What is PATH
There are many technical definitions that can be found, but in simple terms, PATH is a list of directories.The listed directories will contain the software that run on the computer, including the command-line programs. PATH is a variable, and thus this list is flexible and new directories can be added.
When the user calls for a command such as listing all files (
ls) the command need to be located (found) and that is done simply by looking within each of the listed directories in the order they are listed. As soon as a matching command is found it can then be executed. Thus, the
ls command will be found within the
/bin directory and the command equivalent to
/bin/ls will execute.
The very first encounter to a matching command is the one used. If another copy or version exists elsewhere it is ignored.
Conceptually, we can think of that list to be in fact the compilation of all commands, scripts, executables, binaries, software etc. that are contained within the PATH listed directories.
An overlooked variable
If this variable is not defined, the computer will not know (find) any command! Therefore it is of the utmost importance. But sadly PATH is rarely explained or mentioned. Some software installer might change (add) directories to PATH automatically. In other case there will be a suggestion to modify PATH without much explanation, assuming that the user knows exactly what we are talking about.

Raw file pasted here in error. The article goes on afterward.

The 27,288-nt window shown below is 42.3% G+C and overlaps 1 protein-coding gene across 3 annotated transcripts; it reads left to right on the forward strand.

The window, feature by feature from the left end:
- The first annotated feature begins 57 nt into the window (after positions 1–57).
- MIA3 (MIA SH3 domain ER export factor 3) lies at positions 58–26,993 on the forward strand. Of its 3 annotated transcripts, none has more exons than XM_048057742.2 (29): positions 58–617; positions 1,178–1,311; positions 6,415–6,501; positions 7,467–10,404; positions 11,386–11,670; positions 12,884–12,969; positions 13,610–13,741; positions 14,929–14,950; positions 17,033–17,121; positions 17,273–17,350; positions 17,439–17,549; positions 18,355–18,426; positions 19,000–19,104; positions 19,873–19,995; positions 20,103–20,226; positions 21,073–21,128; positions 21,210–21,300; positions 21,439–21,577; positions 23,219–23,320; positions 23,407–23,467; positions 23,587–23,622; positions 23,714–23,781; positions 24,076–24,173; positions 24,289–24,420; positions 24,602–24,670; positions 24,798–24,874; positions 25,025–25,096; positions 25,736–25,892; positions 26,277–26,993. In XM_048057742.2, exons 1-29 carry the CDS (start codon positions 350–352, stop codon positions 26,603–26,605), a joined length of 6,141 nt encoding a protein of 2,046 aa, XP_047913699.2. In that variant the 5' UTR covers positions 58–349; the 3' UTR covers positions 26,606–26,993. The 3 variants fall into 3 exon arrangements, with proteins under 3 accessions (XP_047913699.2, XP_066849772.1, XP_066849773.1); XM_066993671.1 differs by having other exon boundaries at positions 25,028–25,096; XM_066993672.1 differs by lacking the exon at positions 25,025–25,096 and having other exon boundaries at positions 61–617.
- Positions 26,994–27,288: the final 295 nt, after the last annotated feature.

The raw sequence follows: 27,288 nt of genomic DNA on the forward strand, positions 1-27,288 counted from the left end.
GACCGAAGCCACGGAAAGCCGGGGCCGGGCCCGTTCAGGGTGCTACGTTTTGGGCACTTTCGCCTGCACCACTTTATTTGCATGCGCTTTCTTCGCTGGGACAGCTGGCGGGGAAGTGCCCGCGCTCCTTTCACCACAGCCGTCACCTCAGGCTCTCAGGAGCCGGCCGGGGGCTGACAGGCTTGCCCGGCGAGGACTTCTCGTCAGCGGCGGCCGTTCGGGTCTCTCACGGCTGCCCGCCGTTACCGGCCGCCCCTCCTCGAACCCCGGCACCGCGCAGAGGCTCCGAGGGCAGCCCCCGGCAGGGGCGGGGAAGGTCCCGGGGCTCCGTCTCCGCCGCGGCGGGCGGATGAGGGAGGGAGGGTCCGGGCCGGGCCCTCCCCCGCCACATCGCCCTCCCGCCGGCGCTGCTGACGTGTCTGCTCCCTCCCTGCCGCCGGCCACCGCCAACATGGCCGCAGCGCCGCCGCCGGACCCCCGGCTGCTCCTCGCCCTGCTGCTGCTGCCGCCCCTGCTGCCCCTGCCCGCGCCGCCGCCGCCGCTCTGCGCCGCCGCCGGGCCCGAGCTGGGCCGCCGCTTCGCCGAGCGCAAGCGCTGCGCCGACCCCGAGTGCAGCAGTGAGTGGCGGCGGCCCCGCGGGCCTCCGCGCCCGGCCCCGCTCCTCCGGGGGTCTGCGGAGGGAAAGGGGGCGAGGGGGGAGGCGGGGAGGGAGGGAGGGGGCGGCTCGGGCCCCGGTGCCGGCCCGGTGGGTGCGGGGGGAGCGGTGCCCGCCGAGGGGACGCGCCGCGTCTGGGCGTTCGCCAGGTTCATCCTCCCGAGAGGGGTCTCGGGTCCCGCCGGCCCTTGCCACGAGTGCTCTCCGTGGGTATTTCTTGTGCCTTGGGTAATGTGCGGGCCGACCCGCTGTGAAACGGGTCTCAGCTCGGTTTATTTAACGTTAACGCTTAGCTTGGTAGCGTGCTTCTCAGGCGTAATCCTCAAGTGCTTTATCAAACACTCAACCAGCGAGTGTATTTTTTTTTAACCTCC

PATH is on all systems
Web searches often direct to pages explaining variables in Linux, Unix, or macOS. But PATH is also used within Windows.
Here are a few links that I found useful:
- What the heck is my PATH, and how do I get it to do what I want? – [Archived]
- What Is the Unix PATH, and How Do You Add Programs To it? – [Archived]
- How to Set the PATH Variable in macOS – [Archived]
- How to Copy a File Path as Text from Mac Finder in Mac OS X – [Archived]
- How to set the path and environment variables in Windows – [Archived]